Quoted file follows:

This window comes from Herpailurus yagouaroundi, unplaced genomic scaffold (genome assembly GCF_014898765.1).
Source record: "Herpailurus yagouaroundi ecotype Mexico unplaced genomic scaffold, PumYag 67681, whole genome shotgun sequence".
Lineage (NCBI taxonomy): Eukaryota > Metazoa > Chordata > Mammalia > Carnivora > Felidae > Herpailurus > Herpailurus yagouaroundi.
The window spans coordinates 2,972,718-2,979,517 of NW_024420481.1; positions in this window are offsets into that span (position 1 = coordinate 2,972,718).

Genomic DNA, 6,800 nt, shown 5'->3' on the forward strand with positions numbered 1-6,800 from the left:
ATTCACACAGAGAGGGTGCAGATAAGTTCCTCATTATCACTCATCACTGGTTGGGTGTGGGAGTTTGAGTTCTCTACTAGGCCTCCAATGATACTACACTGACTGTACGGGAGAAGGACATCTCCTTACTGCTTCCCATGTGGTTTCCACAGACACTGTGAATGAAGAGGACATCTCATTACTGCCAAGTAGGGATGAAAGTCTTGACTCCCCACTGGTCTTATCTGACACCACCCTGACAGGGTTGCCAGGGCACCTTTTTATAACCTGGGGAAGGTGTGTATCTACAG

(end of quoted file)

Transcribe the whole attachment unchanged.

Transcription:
This window comes from Herpailurus yagouaroundi, unplaced genomic scaffold (genome assembly GCF_014898765.1).
Source record: "Herpailurus yagouaroundi ecotype Mexico unplaced genomic scaffold, PumYag 67681, whole genome shotgun sequence".
Lineage (NCBI taxonomy): Eukaryota > Metazoa > Chordata > Mammalia > Carnivora > Felidae > Herpailurus > Herpailurus yagouaroundi.
The window spans coordinates 2,972,718-2,979,517 of NW_024420481.1; positions in this window are offsets into that span (position 1 = coordinate 2,972,718).

Genomic DNA, 6,800 nt, shown 5'->3' on the forward strand with positions numbered 1-6,800 from the left:
ATTCACACAGAGAGGGTGCAGATAAGTTCCTCATTATCACTCATCACTGGTTGGGTGTGGGAGTTTGAGTTCTCTACTAGGCCTCCAATGATACTACACTGACTGTACGGGAGAAGGACATCTCCTTACTGCTTCCCATGTGGTTTCCACAGACACTGTGAATGAAGAGGACATCTCATTACTGCCAAGTAGGGATGAAAGTCTTGACTCCCCACTGGTCTTATCTGACACCACCCTGACAGGGTTGCCAGGGCACCTTTTTATAACCTGGGGAAGGTGTGTATCTACAG